• Extended Repayment: You can extend payments up to 25 years, and any remaining balances may qualify for forgiveness.
  • Income-driven repayment: Several plans adjust your payment based on your discretionary income and family size. These plans can extend the length of payments up to 25 years, and any remaining balances may qualify for forgiveness.

Student loan forgiveness

Private student loans don’t generally offer any student loan forgiveness options. Because for-profit private lenders offer loans, borrowers must make payments, and the lenders earn money through collected interest.

In rare cases, such as permanent disability or death, the remaining loan balances with a private lender may be discharged. Still, you’ll need to check with your lender to see what options are available in those circumstances.

Federal student loans, on the other hand, offer several student loan forgiveness options. Before applying for student loans, comprehending these options is crucial. It informs your loan and career decisions, potentially saving thousands.

Federal Student loan forgiveness

Federal student loans offer several forgiveness options, including:

  • Public Service Loan Forgiveness (PSLF): Employees of certain government agencies and non-profit organizations that make 120 consecutive on-time student loan payments may qualify to have their remaining loans forgiven.
  • Teacher Loan Forgiveness (TLF): Public school teachers may be able to apply for up to $17,500 in loan forgiveness (as of 2023). This is only for teachers in a low-income school or educational service agency who have taught there for at least five consecutive years. Teachers may also qualify for PSLF and might receive a higher amount of forgiveness compared to TLF, so review your loans carefully.
  • Nurse Corps Loan Repayment (NCLRP): Nurses working in a Critical Shortage Facility (CSF) or eligible nursing school (as faculty) for at least two years may be able to apply for loan forgiveness for up to 85% of their loan balances. This includes registered nurses (RNs), advanced practice registered nurses (APRNs), and nurse faculty (NF).
  • Income-Driven Repayment (IDR): Income-Driven Repayment plans offer loan forgiveness for remaining balances after making on-time payments for 20 to 25 years (depending on your loan type). Forgiveness for undergraduate loans occurs after 20 years, while graduate loans become eligible for forgiveness after 25 years.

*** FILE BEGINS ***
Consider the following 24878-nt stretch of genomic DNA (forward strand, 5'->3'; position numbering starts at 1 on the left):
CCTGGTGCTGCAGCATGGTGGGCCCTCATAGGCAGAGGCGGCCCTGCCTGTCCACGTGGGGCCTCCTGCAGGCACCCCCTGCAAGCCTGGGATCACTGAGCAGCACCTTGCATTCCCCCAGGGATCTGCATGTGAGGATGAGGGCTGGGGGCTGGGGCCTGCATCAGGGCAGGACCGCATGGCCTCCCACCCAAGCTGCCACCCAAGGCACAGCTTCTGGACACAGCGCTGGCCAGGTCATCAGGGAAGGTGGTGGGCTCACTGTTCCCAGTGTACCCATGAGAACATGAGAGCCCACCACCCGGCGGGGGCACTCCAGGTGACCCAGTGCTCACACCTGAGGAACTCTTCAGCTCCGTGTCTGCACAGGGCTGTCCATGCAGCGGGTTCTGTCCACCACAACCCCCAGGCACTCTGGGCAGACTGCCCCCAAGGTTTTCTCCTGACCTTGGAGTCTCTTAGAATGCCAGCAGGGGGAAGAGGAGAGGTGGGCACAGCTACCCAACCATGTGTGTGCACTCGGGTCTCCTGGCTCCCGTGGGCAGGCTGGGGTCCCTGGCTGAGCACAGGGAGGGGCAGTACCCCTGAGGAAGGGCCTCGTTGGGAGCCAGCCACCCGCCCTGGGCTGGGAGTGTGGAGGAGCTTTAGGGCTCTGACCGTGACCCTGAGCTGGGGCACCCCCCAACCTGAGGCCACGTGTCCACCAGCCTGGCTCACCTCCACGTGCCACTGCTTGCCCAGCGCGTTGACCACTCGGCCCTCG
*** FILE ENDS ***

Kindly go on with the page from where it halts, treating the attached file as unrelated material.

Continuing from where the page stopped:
Related: How to apply for student loan forgiveness


How student loans work: Why do I owe more than I borrowed on my student loans?

Student loans accrue interest even when payment is not required. This interest is periodically added to your loan balance (“capitalized”), which increases your total loan balance. If you have unsubsidized loans and haven’t begun paying them back, your balance will increase until you make payments.

How student loans work: Can I get a student loan without my parents?

Certainly, you can secure a student loan independently, even with limited credit or income history, freeing you from parental involvement. Federal student loans are available to “dependent” students, with some limitations. As of 2023, a four-year degree can borrow up to $31,000, and up to $138,500 for a graduate degree. With a stable income and credit history, you can independently apply for a private student loan, potentially without parental assistance.

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I'm an award-winning lawyer and personal finance expert featured in Inc. Magazine, CNBC, the Today Show, Business Insider and more. My mission is to make personal finance accessible for everyone. As the largest financial influencer in the world, I'm connected to a community of over 20 million followers across TikTok, Instagram, YouTube, Facebook and Twitter. I'm also the host of the podcast Erika Taught Me. You might recognize me from my viral tagline, "I read the fine print so you don't have to!"

I'm a graduate of Georgetown Law, where I founded the Georgetown Law Entrepreneurship Club, and the University of Notre Dame. I discovered my passion for personal finance after realizing I was drowning in over $200,000 of student debt and needed to take action-ultimately paying off my student loans in under 2 years. I then spent years as a corporate lawyer representing Fortune 500 companies, but I quit because I realized I wanted to have an impact; I wanted to help real people and teach them that you can create a financial future for yourself.

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Advertiser Disclosure

Our aim is to help you make financial decisions with confidence through our objective article content and reviews. is part of an affiliate sales network and receives compensation for sending traffic to partner sites, such as This compensation may impact how and where links appear on this site. This site does not include all financial companies or all available financial offers. This in no way affects our recommendations or article content.

Advertiser Disclosure

Our aim is to help you make financial decisions with confidence through our objective article content and reviews. is part of an affiliate sales network and receives compensation for sending traffic to partner sites, such as This compensation may impact how and where links appear on this site. This site does not include all financial companies or all available financial offers. This in no way affects our recommendations or article content.